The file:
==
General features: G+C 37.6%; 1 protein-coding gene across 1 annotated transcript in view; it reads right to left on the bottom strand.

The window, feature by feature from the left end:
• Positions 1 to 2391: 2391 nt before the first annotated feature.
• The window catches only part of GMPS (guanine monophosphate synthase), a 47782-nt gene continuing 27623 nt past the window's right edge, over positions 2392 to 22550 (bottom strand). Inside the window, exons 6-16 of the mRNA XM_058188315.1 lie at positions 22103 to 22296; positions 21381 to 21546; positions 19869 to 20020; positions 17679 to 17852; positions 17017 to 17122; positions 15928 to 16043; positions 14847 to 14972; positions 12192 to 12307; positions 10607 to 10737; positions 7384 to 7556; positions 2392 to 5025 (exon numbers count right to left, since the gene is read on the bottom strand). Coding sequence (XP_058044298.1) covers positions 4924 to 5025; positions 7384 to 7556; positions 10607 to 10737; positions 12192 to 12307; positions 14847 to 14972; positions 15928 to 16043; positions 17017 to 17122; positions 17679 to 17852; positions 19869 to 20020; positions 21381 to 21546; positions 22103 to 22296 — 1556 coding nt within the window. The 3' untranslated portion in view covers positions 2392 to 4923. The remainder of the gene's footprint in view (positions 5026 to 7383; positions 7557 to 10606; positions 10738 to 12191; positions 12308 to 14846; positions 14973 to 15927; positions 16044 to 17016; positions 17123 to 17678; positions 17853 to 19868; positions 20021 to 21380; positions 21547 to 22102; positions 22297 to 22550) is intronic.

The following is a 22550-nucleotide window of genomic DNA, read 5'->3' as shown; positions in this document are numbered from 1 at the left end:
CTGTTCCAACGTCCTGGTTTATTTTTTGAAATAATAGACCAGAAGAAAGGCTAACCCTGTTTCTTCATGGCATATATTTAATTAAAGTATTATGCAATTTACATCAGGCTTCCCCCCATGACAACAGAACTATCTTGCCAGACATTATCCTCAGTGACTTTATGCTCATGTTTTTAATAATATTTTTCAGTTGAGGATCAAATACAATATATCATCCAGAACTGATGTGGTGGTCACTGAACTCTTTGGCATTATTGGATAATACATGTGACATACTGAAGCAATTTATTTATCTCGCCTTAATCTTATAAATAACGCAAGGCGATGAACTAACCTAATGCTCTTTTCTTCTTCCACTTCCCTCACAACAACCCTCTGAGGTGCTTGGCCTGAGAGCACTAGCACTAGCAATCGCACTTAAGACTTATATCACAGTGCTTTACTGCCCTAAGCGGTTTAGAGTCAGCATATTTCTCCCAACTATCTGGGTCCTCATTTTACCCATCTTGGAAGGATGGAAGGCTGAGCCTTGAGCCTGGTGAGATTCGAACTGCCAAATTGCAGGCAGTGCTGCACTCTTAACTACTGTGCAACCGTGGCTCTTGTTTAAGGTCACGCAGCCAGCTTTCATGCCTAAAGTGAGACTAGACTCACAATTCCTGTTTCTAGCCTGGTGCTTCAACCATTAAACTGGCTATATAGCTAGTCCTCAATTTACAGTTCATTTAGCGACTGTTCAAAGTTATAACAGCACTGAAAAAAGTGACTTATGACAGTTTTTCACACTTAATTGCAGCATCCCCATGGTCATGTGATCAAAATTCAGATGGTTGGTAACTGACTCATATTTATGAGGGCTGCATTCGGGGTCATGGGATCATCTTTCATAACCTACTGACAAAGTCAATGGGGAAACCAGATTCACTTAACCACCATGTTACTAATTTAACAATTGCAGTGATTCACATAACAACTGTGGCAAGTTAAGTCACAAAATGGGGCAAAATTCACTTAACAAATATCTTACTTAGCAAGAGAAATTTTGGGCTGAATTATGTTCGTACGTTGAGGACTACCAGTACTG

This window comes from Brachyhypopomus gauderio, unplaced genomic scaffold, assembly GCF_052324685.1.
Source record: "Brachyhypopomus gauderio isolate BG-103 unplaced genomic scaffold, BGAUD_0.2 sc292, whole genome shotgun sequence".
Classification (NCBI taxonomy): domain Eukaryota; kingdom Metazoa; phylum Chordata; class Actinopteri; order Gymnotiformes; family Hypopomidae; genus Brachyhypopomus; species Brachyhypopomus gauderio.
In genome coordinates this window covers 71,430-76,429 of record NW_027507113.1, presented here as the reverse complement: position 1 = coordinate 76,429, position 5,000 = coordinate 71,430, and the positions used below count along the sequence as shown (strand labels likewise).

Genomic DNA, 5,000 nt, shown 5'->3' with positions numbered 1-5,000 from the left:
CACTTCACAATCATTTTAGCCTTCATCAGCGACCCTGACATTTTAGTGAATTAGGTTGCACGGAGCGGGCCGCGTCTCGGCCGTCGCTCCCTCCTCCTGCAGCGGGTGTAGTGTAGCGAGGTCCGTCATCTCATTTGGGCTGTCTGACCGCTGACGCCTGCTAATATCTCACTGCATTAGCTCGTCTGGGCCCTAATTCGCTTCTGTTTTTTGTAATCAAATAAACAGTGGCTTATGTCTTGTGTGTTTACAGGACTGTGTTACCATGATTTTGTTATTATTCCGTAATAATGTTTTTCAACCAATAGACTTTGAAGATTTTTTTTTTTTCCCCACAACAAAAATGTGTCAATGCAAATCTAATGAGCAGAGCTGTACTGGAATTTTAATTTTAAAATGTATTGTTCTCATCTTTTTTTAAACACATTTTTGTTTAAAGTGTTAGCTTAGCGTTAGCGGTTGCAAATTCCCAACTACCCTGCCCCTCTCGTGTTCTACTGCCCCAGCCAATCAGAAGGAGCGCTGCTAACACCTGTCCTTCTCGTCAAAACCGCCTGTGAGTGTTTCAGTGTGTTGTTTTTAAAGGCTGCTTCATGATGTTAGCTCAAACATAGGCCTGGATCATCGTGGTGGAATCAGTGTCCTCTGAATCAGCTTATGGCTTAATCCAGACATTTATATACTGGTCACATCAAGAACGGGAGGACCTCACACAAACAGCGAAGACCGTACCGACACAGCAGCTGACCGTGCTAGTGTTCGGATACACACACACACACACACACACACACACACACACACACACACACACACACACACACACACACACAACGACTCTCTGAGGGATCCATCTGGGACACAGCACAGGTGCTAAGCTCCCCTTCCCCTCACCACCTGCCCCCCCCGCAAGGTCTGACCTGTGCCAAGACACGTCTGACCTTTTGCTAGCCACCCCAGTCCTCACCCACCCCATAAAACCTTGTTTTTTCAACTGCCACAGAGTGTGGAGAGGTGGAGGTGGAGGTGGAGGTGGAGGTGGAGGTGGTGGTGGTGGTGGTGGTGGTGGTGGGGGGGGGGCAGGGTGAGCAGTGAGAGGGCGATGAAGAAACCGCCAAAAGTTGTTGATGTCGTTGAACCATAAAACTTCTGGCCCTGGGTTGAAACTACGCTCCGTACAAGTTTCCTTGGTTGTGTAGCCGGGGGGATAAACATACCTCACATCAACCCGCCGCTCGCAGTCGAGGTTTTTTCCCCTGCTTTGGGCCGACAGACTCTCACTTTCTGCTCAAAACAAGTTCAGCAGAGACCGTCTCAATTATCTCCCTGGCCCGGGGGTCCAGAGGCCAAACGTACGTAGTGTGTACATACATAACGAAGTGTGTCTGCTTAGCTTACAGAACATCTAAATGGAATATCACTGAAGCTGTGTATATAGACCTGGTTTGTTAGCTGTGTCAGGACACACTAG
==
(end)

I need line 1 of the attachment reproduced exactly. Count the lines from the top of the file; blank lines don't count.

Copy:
General features: G+C 37.6%; 1 protein-coding gene across 1 annotated transcript in view; it reads right to left on the bottom strand.